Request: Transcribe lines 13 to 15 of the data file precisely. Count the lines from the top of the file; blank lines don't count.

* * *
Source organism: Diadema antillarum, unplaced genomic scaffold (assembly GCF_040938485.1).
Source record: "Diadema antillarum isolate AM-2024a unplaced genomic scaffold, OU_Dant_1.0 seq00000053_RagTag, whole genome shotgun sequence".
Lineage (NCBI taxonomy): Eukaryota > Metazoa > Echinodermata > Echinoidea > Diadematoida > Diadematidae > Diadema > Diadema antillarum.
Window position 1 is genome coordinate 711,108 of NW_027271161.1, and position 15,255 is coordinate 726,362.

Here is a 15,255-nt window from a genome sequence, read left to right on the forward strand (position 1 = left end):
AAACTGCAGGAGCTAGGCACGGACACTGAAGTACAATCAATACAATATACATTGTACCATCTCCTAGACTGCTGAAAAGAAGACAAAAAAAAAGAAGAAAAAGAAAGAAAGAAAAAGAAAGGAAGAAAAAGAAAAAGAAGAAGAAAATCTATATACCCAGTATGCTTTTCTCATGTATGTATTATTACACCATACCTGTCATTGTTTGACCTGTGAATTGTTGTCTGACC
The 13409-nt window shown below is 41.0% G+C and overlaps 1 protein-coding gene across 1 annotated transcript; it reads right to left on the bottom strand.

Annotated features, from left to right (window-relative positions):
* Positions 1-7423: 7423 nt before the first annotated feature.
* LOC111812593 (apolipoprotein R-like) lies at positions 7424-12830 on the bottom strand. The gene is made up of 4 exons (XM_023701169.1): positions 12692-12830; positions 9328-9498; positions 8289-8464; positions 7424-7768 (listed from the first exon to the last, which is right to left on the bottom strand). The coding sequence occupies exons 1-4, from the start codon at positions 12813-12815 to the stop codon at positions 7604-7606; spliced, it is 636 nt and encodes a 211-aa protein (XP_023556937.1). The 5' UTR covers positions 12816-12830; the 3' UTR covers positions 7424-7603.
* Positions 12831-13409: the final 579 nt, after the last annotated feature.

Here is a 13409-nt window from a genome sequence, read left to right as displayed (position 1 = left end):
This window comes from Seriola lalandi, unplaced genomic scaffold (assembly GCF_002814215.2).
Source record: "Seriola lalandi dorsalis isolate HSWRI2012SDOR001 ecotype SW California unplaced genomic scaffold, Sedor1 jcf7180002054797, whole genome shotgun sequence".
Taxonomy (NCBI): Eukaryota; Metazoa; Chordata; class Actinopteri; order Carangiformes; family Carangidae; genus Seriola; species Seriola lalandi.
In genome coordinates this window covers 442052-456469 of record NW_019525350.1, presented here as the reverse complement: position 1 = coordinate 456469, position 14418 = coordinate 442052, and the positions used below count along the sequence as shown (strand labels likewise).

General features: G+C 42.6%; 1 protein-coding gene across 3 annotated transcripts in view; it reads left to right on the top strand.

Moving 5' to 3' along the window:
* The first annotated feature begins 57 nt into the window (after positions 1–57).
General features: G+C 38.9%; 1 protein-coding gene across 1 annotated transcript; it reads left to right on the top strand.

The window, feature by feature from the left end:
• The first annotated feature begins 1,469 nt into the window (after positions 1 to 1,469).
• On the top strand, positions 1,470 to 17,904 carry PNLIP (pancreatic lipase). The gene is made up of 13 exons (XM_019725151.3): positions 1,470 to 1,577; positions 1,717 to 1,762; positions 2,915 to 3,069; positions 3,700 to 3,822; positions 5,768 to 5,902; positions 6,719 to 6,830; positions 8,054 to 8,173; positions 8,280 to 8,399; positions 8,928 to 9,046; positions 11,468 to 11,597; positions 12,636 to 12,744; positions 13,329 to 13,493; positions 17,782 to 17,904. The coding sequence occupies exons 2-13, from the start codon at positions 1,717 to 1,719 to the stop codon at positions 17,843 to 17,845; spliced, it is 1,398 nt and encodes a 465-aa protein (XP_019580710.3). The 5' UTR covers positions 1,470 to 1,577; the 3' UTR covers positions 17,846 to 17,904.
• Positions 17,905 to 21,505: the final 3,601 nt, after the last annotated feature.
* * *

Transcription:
This window comes from Seriola lalandi, unplaced genomic scaffold (assembly GCF_002814215.2).
Source record: "Seriola lalandi dorsalis isolate HSWRI2012SDOR001 ecotype SW California unplaced genomic scaffold, Sedor1 jcf7180002054797, whole genome shotgun sequence".
Taxonomy (NCBI): Eukaryota; Metazoa; Chordata; class Actinopteri; order Carangiformes; family Carangidae; genus Seriola; species Seriola lalandi.